(Prerequisites:BCH 4113/6113 or BCH 4713/6713 or BCH 8643 or consent of instructor). Overview of genome structure and evolution with emphasis on genomics, the use of molecular biology, robotics, and advanced computational methods to efficiently study genomes. (Same as PSS 8653)

BCH 8654 Intermediary Metabolism: 4 hours.

(Prerequisite: BCH 4613/6613). Four hours lecture. An advanced in-depth study of anabolic and catabolic pathways involved in cellular metabolism. Bioenergetics and control mechanisms will be emphasized

BCH 8990 Special Topics in Biochemistry, Molecular Biology, Entomology and Plant Pathology: 1-9 hours.

Credit and title to be arranged. This course is to be used on a limited basis to offer developing subject matter areas not covered in existing courses. (Courses limited to two offerings under one title within two academic years)

BCH 9000 Dissertation Research/ Dissertation in Biochemistry,Molecular Biology,Entomology and Plant Pathology: 1-13 hours.

Hours and credit to be arranged

EPP 6113 Principles of Plant Pathology: 3 hours.

(Prerequisites: BIO 1134 and Bio 1144 or consent of instructor). Two hours lecture. Three hours laboratory. Acquiring a general knowledge of the principles of plant pathology through a study of selected plant diseases of economic importance for Mississippi

EPP 6152 Advanced Fungal Taxonomy-Fungi Imperfecti: 2 hours.

(Prerequisite:Consent of Instructor). One hour lecture. Two hours laboratory. Methods and practice in identification of taxon-fungi imperfecti in different ecosystems. Includes conventional macroscopic and microscopic techniques for identification compared with molecular methods

EPP 6154 General Entomology: 4 hours.

Two hours lecture. Four hours laboratory. Fall semester. Biology of insects including morphology, physiology, development, ecology and emphasis on classification of orders and common families

EPP 6162 Advanced Fungal Taxonomy-Ascomycetes: 2 hours.

(Prerequisite: Consent of Instructor).One hour lecture. Two hours laboratory.Methods and practice in identification of taxon-ascomycetes in different ecosystems. Includes conventional macroscopic and microscopic techniques for identification compared with molecular methods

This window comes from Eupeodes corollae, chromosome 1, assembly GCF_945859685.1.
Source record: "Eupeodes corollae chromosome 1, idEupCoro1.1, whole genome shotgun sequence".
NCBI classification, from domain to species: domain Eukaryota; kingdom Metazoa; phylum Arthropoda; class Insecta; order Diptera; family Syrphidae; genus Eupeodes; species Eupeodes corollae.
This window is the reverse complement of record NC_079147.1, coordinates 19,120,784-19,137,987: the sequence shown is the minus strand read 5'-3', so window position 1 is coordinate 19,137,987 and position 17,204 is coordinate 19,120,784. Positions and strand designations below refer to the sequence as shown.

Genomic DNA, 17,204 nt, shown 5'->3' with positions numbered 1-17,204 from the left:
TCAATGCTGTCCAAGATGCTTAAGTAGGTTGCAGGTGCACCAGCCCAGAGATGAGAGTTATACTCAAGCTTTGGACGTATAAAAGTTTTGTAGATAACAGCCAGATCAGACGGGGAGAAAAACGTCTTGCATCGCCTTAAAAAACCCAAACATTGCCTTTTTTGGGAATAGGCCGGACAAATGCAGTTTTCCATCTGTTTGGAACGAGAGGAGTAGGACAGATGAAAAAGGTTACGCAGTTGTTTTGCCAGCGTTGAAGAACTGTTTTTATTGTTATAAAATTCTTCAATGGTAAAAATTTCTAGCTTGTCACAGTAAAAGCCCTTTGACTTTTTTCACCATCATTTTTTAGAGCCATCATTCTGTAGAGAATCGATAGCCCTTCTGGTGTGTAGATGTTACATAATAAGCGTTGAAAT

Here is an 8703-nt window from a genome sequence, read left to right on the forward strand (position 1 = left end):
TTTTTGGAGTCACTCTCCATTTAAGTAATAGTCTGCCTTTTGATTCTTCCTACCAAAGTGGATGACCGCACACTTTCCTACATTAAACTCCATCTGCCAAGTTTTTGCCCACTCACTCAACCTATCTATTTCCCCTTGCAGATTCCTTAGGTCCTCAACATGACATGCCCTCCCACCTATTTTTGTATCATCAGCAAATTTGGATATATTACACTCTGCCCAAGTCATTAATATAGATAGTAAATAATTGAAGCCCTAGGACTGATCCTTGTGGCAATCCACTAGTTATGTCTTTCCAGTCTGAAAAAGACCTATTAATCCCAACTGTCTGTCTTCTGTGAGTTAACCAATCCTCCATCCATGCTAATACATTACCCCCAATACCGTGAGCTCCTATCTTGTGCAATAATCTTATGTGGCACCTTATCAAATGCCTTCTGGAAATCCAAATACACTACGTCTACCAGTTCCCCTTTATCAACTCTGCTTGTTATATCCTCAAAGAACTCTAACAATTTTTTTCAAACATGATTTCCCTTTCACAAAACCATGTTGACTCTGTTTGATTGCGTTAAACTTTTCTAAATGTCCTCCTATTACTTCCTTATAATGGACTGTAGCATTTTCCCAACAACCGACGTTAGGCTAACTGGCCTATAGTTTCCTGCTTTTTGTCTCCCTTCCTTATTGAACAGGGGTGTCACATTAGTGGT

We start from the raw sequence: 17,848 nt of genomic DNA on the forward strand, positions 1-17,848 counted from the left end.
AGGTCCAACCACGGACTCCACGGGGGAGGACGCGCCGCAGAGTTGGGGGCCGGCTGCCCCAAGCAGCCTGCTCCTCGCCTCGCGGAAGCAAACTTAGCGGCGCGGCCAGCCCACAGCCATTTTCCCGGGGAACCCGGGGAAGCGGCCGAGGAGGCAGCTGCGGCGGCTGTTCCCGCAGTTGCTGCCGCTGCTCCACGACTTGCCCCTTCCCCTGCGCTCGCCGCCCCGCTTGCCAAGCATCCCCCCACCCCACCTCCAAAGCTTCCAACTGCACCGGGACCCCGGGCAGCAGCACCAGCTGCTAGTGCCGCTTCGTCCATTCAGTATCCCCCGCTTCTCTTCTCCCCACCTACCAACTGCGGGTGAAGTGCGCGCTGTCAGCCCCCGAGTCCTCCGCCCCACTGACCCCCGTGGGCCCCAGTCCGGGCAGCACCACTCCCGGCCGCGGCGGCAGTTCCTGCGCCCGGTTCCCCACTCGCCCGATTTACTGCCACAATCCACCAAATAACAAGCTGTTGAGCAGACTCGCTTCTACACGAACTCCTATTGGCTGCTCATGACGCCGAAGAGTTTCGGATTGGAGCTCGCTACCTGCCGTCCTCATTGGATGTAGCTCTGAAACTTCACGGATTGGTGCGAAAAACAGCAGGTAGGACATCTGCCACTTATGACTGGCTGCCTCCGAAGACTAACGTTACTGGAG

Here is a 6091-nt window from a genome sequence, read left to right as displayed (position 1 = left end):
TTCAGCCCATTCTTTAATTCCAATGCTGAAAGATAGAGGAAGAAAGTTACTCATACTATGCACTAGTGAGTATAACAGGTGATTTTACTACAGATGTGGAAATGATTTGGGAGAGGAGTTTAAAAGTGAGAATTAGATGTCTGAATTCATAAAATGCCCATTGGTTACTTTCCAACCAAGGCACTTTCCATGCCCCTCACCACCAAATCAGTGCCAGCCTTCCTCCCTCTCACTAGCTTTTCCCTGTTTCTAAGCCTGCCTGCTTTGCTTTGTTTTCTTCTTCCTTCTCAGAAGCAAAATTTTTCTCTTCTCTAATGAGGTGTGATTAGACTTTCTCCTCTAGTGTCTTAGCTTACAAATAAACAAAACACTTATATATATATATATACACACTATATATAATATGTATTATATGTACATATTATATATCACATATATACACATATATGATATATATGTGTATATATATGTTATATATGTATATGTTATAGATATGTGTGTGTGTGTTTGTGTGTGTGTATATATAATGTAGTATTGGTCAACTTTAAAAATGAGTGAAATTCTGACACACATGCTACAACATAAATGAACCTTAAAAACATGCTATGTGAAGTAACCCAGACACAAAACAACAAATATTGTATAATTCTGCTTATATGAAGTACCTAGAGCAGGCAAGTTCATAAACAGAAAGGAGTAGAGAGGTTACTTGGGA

EPP 6163 Plant Disease Management: 3 hours.

(Prerequisite: EPP 4113/6113 or consent of instructor). Two hours lecture. Three hours laboratory. Techniques and fundamentals of plant disease management. Disease dynamics related to management, avoidance, exclusion, eradication of pathogens; principles of plant protection, spraying techniques; biological control. Spring semester

EPP 6164 Insect Taxonomy: 4 hours.

(Prerequisite: EPP 4154). Two hours lecture. Six hours laboratory. Spring semester. Advanced study of insect classification

EPP 6172 Advanced Fungal Taxonomy-Fleshy Basidiomycetes: 2 hours.

(Prerequisite: Consent of Instructor). One hour lecture. Two hours laboratory. Methods and practice in identification of taxon-basidiomycetes in different ecosystems.Includes conventional mascroscopic and microscopic techniques for identification compared with molecular methods

EPP 6173 Medical and Veterinary Entomology: 3 hours.

(Prerequisite:EPP 4154 or consent of instructor). Two hours lecture. Two hour laboratory. Exxentials of the biology, disease relationships, surveillance, and control of arthropods parastitic on humans and animals in the context of clincal and preventive medicine

EPP 6182 Advanced Fungal Taxonomy-Oomycetes and Zygomycetes: 2 hours.

(Prerequisites: Consent of Instructor ). One hour lecture. Two hour laboratory. Methods and practice in identification of taxon-oomycetes and zygomycetes in different ecosystems. Includes conventional macroscopic and microscopic techniques for identification compared with molecular methods

EPP 6214 Diseases of Crops: 4 hours.

(Prerequisites: EPP 3113 or 3124). Three hours lecture. Two hours laboratory. Fundamentals and practical aspects of identification and control of selected diseases of crop plants grown in the southern U.S. Spring semester